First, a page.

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Apellis Launches Phase 3 Clinical Trial Program for Advanced Dry AMD Treatment

The biopharmaceutical company Apellis has treated the first patient in its Phase 3 clinical trial program for APL-2, a compound designed to slow the progression of advanced dry age-related macular degeneration (AMD) also known as geographic atrophy (GA).
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FFB Congratulates RPE65 Gene Therapy Researchers for Champalimaud Award

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More than two decades ago, the Foundation Fighting Blindness (FFB) began funding RPE65 gene therapy research that led in late 2017 to LUXTURNA™, the first FDA-approved gene therapy for the eye or an inherited condition. Ultimately, the Foundation provided more than $10 million in funding for the groundbreaking effort.
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Vision Improvements Reported in ProQR’s Clinical Trial for LCA10 Treatment

ProQR, a biotech company in the Netherlands, has reported vision improvements for patients in a Phase 1/2 clinical trial for QR-110, a therapy for people with Leber congenital amaurosis 10 (LCA10), which is caused by the p.Cys998X mutation in the CEP290 gene. The mutation is estimated to affect about 2,000 people in the Western world.

The company reported that 60 percent of subjects in the trial demonstrated improvements in visual acuity and their ability to navigate a mobility course. The treatment was also safe for patients.
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Ophthotech is Advancing an Impressive Portfolio of Cutting-Edge Therapies for Retinal Diseases

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Ophthotech is a biopharmaceutical company committed to developing therapeutics and gene therapy solutions to treat retinal diseases. The company is aggressively pursuing therapies for orphan conditions like retinitis pigmentosa (RP), Stargardt disease, and Leber congenital amaurosis (LCA), as well as common indications such as wet and dry age-related macular degeneration (AMD).
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FFB Provides Four Career Development Awards to Up-and-Coming Clinical Researchers

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“The first time I examined a person’s retina as a junior resident, something clicked. All the things I found interesting came together — surgery, patient care, genetics, regenerative medicine, and cell biology,” says Mandeep Singh, MD, PhD, assistant professor in ophthalmology, Wilmer Eye Institute, Johns Hopkins Medicine. “I knew retina was what I wanted to focus on for my career.”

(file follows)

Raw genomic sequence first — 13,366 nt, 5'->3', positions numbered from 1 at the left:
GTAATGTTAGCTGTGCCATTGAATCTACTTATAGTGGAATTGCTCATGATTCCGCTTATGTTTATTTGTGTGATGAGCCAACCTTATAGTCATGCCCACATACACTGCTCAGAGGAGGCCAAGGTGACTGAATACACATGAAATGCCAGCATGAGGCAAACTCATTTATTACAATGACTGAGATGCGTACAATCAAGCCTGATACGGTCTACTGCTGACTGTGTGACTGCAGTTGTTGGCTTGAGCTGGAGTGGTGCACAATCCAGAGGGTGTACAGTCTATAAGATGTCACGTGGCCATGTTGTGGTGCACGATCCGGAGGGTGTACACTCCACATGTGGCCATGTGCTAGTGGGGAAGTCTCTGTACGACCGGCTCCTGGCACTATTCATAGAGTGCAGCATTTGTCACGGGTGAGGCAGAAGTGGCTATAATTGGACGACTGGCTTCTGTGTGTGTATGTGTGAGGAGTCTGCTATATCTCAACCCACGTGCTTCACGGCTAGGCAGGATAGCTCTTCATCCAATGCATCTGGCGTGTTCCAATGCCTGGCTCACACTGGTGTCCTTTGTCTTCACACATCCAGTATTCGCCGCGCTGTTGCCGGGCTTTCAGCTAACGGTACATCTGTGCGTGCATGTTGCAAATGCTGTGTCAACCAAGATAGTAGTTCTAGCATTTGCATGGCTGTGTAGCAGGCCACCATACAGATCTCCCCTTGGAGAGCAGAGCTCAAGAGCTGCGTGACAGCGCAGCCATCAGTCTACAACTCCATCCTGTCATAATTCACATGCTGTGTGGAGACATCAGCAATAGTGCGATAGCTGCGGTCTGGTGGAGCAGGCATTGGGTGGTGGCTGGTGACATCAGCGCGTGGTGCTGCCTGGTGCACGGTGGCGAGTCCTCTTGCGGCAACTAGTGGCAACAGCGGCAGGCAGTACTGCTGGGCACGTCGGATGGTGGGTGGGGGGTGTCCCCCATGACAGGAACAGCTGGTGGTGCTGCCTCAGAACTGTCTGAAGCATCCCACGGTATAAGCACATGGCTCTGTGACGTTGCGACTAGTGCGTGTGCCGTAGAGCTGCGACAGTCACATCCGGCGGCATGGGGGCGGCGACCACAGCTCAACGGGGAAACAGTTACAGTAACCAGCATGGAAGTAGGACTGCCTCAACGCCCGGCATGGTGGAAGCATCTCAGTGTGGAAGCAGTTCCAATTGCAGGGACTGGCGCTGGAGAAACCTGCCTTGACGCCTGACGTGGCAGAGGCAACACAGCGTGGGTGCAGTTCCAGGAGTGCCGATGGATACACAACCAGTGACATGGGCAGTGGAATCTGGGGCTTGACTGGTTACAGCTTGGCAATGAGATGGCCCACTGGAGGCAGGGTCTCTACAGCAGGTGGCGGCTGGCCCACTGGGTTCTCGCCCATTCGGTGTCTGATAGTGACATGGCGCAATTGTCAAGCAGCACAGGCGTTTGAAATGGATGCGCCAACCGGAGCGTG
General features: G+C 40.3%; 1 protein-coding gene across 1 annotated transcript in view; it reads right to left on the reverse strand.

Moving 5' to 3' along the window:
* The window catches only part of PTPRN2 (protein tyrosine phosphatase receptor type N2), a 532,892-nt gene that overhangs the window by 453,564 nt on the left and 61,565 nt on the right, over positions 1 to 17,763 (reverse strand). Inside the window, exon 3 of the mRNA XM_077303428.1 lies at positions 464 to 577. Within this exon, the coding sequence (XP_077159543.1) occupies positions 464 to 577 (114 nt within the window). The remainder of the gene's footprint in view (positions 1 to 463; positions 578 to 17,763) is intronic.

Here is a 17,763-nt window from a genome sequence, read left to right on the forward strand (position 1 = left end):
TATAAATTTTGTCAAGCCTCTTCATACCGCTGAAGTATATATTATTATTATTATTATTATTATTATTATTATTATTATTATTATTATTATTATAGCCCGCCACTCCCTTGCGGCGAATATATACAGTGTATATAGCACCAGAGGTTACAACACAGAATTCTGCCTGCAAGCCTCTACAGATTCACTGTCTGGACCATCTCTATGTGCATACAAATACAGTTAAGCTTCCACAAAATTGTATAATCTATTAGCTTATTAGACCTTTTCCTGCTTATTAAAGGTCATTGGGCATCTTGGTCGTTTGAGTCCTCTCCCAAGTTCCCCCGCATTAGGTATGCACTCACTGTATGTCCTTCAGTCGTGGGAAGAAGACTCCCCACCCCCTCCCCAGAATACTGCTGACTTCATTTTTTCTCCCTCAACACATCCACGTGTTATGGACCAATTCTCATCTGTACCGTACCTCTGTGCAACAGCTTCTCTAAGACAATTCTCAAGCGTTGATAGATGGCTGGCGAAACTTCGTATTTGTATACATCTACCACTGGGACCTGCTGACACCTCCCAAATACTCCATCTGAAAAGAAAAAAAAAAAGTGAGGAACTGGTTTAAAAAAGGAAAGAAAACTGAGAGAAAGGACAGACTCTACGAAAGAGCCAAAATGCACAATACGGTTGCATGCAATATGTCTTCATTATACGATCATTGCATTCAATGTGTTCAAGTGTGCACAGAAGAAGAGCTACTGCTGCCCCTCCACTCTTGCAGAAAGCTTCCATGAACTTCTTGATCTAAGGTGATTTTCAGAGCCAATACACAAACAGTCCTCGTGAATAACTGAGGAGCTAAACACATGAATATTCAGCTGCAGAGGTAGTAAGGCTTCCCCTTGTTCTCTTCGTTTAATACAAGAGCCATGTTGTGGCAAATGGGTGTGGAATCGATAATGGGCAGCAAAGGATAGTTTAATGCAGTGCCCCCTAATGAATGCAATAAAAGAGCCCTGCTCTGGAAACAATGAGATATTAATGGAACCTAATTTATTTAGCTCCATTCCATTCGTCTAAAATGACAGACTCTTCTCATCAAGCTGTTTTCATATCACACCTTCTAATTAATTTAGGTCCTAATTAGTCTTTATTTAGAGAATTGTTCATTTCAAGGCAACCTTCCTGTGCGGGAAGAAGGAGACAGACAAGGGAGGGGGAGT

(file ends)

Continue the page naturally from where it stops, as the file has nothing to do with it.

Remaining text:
Dr. Singh is one of four new recipients of career development awards (CDAs) from the Foundation Fighting Blindness. Each recipient will receive a total of $375,000 over five years to help build an independent research program in addition to their clinical practices. FFB currently funds 12 CDAs for up-and-coming clinicians to advance their experience and expertise in research for retinal degenerative diseases. Since its inception, FFB has given CDAs to more than 100 clinical investigators.
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FFB Funding More than $2 Million in New Research

The Foundation Fighting Blindness has announced funding for seven new research projects to advance the development of treatments and cures for retinal degenerative diseases. Each project will receive a total of $300,000 over a three-year period.

The grants were selected through FFB’s annual call for research proposals from individual investigators. Seventy scientists submitted requests for funding. Applications were reviewed by FFB’s Scientific Advisory Board, which is comprised of the world’s leading retinal experts.
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Forty High-Impact Retinal-Research Efforts Highlighted at FFB-Casey Innovation Summit

Hosted by the Foundation Fighting Blindness and Casey Eye Institute at Oregon Health & Science University, the Innovation Summit for Retinal Cell and Gene Therapy has emerged as one of the most essential events for researchers and companies developing treatments and cures for retinal degenerative diseases.

In its fifth year, the Innovation Summit featured 40 presentations from industry experts from around the world. More than 250 people were in attendance. The event was held on April 27, the day before the annual meeting of the Association for Research in Vision and Ophthalmology (ARVO) in Honolulu.
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Call to Action: Ask Congress to Support $1 Billion in Eye Research

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An important bill has been introduced to the US House of Representatives that has the potential to greatly increase research funding for all blinding eye conditions, including retinal diseases such as retinitis pigmentosa, Leber congenital amaurosis, Usher syndrome, and age-related macular degeneration.
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Retinal Regeneration: Releasing Your Inner Salamander

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For someone with a retinal disease such as retinitis pigmentosa or macular degeneration, their vision loss is caused by photoreceptor degeneration. Photoreceptors are the retinal cells that capture light and convert it into electrical signals, which are sent back to the brain where they are used to create the images we see.
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